Explanation of Life Estates

Life estates are limited interests in real estate. The person with a life estate has the right to live in the property, use it and enjoy it for as long as he lives. It’s a temporary ownership until the holder of the life estate dies. The property then reverts to the grantor of the life estate or to someone else, who can then dispose of the property or hold on to it.

Duration of Life Estates

There are two ways in which the duration of life estates is determined: the life of the estate holder or by order of the court. Under normal circumstances, life estates last as long as the person is alive. If he or she destroys the property, devalues it or fails to maintain it, a court can rule that the estate be transferred back to the grantor.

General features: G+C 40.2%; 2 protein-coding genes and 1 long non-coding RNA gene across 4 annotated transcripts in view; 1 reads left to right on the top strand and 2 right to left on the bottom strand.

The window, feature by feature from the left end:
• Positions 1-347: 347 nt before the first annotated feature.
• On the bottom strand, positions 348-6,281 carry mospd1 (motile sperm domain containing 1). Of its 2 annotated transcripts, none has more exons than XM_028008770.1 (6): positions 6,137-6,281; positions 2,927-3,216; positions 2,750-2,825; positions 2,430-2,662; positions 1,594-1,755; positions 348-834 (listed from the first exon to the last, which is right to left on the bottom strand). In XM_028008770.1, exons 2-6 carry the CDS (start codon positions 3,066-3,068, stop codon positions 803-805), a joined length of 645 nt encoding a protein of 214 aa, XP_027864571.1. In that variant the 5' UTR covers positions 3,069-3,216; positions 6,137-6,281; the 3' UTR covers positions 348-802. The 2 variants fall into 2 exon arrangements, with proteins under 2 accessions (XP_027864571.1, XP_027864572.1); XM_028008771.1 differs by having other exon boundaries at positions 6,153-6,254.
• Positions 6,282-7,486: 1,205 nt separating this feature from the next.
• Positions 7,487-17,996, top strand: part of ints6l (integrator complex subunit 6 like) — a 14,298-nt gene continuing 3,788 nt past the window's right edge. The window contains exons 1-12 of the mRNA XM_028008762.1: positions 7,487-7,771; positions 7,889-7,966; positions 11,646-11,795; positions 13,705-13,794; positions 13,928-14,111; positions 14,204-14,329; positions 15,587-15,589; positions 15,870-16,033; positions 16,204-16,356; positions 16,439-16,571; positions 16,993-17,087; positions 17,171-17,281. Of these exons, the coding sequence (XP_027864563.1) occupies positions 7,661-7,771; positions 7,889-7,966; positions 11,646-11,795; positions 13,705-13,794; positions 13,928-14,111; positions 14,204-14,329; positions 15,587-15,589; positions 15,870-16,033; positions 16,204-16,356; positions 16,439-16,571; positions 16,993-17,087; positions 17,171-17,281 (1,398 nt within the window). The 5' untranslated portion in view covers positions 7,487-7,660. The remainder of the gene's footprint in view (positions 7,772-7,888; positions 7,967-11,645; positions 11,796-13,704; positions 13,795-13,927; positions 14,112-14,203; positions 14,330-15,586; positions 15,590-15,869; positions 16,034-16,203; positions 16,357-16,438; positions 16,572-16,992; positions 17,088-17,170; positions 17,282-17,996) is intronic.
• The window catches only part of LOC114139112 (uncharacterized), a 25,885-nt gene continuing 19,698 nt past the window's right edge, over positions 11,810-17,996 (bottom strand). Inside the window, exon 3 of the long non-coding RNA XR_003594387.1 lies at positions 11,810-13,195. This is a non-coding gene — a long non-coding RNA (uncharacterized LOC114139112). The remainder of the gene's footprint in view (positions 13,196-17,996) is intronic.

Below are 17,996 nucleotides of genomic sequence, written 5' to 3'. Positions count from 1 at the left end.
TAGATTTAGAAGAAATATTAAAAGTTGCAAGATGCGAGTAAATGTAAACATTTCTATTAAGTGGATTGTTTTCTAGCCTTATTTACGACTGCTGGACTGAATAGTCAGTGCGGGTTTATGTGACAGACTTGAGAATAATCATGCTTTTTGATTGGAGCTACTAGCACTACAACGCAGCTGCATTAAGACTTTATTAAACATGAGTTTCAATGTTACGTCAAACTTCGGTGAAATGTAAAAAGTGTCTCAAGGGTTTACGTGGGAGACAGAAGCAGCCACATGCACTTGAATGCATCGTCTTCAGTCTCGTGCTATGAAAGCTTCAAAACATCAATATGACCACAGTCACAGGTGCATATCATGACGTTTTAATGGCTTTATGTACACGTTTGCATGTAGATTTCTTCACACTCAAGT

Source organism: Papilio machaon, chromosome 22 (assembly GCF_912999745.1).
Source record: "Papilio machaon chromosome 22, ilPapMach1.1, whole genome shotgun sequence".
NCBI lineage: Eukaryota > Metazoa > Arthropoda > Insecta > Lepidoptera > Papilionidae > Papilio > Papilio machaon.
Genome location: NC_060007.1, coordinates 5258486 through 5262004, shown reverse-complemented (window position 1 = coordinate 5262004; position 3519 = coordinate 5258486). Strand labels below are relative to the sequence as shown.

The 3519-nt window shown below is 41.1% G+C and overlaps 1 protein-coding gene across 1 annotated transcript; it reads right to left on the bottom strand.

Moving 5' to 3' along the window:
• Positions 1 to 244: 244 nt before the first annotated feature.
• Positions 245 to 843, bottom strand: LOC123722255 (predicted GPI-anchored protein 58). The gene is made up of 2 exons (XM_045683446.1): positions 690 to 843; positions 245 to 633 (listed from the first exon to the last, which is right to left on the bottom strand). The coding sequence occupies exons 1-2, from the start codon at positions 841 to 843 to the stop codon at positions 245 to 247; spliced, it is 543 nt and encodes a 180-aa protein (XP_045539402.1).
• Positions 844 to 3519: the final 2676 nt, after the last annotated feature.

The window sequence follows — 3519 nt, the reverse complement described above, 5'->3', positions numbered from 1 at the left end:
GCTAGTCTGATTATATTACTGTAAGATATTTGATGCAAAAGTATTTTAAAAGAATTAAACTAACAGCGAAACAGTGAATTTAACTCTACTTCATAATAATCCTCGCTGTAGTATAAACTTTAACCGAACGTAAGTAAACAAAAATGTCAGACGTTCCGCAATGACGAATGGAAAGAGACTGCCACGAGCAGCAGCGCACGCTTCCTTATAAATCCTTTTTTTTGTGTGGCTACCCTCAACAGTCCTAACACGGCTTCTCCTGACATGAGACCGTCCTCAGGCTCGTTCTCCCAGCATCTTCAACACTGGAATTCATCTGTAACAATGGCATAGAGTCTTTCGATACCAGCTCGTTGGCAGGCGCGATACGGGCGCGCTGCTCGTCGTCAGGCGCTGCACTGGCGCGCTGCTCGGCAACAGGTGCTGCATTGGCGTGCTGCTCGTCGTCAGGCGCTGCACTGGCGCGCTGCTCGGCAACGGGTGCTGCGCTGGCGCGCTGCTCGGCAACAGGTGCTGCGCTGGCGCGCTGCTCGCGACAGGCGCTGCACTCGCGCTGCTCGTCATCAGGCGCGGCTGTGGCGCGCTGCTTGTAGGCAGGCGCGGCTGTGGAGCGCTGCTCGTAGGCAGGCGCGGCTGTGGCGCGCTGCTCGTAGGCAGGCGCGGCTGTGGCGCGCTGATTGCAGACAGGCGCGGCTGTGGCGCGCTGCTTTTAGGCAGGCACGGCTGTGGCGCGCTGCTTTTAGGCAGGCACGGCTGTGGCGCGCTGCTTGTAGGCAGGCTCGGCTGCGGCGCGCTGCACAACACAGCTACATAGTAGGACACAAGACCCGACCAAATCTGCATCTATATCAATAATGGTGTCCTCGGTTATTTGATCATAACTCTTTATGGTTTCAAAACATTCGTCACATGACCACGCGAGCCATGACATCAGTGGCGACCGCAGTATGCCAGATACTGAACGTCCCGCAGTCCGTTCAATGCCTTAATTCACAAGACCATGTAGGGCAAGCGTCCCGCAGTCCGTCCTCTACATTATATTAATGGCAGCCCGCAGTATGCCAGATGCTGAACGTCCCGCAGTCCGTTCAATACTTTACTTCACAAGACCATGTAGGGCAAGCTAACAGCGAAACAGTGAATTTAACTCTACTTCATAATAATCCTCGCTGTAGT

Common Uses

One of the common uses of life estates occurs when elderly parents want to live in the property but still transfer it to children or grandchildren upon death or transfer to a nursing home. Life estates are also used between spouses, when one grants a life estate to the surviving spouse to ensure that he or she can remain on the property. It’s also used to keep the property out of probate. There’s no need for a probate battle because the life estate reverts to the grantor, or it is automatically transferred to a remainderman (someone other than the grantor).

Estate planning attorneys know how to create life estates, and you should consult one for your situation.  

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